just a few years back from that war, 
looking for? The farm boy from Nebraska
he'd been before he'd seen Dachau? 

Next door, my brother and sister fought
the Battle of Bedtime, bath by bath. 
Next door, in the living room,
a two-tone cowboy lay where he fell,
too bowlegged to stand. Where was his horse?
And the Indian who'd come apart at the waist—
where were his legs to be found? 
A fireman, licorice-red from helmet to boot, 

a coil of white rope slung over his arm 
like a mint Lifesaver, tried to help. 
A few inches of ladder crawled under a cushion, 
looking for crumbs. Between the sag of couch 

and the slump of rocker, past a pickle-green soldier, 
a plastic foxhole, cocoa brown, dug itself
into the rug of no man's land 
and waited to trip my mother. 


III

Am I the oldest one here? In the theater, 
the air of expectation soured by mouse and mold— 
in the dark, a constellation of postage stamps:
the screens of cell phones glow.

And then we were in Algiers, we were in Marseille. 
On foot, we fell in behind a ragged file 
of North African infantry. Farther north 
than they'd ever been, we trudged

straight into the arms of the enemy: 
winter, 1944. Why did the French want to live in France, 
the youngest wondered while they hid, 
waiting capture by the cold. 

They relieved a dead German soldier
of greatcoat and boots. Village by muddy village,
they stole, shadow to shadow, trying to last 
until the Americans arrived— 

as if, just out of range of the lens,
the open trucks of my father's unit 
would rumble over the rutted horizon.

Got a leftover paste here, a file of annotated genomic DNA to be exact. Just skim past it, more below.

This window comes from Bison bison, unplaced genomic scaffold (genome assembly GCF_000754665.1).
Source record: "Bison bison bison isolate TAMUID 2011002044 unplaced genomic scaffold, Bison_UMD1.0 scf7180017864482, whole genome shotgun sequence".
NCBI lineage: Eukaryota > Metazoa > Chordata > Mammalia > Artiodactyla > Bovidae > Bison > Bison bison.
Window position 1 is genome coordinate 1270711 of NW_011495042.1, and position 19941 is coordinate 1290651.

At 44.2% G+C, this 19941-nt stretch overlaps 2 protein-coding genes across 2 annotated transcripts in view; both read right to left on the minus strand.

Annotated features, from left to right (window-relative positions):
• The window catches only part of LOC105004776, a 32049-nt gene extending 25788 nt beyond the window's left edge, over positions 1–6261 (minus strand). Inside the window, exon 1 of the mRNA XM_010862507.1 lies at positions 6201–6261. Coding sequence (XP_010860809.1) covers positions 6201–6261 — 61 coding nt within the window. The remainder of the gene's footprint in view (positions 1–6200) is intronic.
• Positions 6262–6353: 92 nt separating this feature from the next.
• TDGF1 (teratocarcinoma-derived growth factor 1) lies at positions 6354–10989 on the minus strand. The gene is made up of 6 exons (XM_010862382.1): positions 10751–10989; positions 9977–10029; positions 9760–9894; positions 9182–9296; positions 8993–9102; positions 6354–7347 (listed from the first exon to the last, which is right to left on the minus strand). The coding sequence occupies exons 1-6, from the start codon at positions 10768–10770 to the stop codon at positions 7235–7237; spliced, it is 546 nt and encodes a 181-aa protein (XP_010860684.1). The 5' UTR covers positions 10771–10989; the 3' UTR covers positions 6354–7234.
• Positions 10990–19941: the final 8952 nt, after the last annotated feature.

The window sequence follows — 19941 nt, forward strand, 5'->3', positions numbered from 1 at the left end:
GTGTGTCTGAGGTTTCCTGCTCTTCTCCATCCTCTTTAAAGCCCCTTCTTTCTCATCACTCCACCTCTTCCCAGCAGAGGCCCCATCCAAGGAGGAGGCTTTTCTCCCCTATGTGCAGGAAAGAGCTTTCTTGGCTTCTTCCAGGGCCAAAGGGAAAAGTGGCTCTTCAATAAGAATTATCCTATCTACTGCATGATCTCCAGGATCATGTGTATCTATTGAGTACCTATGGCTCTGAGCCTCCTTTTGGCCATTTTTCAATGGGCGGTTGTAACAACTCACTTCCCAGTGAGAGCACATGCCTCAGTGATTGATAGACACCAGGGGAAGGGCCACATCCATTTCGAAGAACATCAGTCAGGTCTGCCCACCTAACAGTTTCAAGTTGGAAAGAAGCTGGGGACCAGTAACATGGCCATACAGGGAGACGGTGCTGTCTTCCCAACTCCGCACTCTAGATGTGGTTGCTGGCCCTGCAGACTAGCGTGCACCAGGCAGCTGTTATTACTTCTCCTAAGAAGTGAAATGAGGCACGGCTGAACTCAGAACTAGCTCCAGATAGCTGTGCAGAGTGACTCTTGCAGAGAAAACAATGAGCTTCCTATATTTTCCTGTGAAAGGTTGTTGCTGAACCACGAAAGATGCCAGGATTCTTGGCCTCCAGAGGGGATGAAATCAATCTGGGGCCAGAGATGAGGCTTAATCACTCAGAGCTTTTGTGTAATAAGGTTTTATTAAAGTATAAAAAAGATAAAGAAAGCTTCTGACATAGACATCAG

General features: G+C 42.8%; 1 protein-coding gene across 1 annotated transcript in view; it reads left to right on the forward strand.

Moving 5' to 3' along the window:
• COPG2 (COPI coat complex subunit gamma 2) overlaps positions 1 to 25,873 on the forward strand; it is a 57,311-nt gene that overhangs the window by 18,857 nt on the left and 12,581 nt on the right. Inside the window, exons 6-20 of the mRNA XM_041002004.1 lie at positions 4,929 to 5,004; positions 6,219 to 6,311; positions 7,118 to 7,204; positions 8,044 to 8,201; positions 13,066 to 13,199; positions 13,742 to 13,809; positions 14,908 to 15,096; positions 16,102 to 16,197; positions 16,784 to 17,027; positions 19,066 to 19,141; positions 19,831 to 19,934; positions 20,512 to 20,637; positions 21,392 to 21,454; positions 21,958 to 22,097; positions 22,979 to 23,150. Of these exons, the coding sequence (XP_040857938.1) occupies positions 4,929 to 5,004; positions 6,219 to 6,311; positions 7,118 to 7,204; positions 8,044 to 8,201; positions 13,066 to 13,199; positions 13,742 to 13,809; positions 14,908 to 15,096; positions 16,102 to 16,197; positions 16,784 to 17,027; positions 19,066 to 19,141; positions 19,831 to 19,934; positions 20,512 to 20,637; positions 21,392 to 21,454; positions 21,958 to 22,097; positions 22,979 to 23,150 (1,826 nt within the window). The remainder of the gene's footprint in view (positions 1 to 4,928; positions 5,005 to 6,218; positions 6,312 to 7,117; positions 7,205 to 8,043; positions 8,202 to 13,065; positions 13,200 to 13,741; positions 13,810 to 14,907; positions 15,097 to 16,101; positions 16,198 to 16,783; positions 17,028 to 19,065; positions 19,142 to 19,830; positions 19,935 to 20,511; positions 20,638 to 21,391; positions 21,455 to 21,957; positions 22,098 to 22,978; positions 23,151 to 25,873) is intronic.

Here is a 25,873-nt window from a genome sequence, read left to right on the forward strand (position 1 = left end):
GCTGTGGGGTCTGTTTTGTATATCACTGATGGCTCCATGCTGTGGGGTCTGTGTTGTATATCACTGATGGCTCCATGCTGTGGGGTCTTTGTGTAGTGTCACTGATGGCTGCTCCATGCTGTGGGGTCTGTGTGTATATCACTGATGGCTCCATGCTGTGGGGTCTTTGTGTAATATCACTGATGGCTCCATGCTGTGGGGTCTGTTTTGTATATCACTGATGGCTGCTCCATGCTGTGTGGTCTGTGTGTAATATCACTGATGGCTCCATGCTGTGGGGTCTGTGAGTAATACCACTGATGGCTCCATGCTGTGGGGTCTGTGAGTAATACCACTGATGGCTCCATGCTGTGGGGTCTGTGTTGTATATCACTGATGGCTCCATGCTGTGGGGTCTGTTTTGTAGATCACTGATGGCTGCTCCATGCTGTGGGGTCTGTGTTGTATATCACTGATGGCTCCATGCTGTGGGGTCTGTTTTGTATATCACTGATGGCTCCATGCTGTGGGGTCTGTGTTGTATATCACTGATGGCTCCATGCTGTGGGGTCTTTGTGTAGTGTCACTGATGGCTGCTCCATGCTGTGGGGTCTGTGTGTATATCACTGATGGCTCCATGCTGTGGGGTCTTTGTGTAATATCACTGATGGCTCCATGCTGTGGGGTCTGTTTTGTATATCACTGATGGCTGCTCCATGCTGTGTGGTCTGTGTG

Good with a rifle, a farsighted farm boy

made company clerk because he'd learned to type
in high school—how young he would look, 
not half my age, and no one to tell him
he'll survive those months in Europe,

he'll be spared the Pacific by Hiroshima.
Fifty years from then, one evening, 
from the drawer where he kept 
the tv remote, next to his flint-knapping tools, 

he'd take out a small gray notebook 
and show his eldest daughter 
how, in pencil, in tiny hurried script,
he kept the names of those who died around him.

Copyright © 2010 by Debora Greger. Reprinted by permission of the author. All rights reserved.

Copyright © 2010 by Debora Greger. Reprinted by permission of the author. All rights reserved.

Debora Greger

Debora Greger

Born in 1949, Debora Greger is a poet and visual artist, who currently teaches at the University of Florida.

by this poet

poem
	
                     in memory of Margaret Greger, 1923-2009


I.  Death Takes a Holiday

Battleships melted down into clouds:
first the empire died, then the shipbuilding,

but cloud formations of gun-metal gray
ruled over the sea that was England in June. 

A scarecrow treaded water instead of
poem

What is sky but water, more water,
crossed by eight bridges?
Is the ancient poet in a rush to reach land?

No, he’s already one of the Six Immortals.
How long before the papery iris-petals
he admires wrinkle? They barely grow beards.

In a thousand years, pilgrims will come.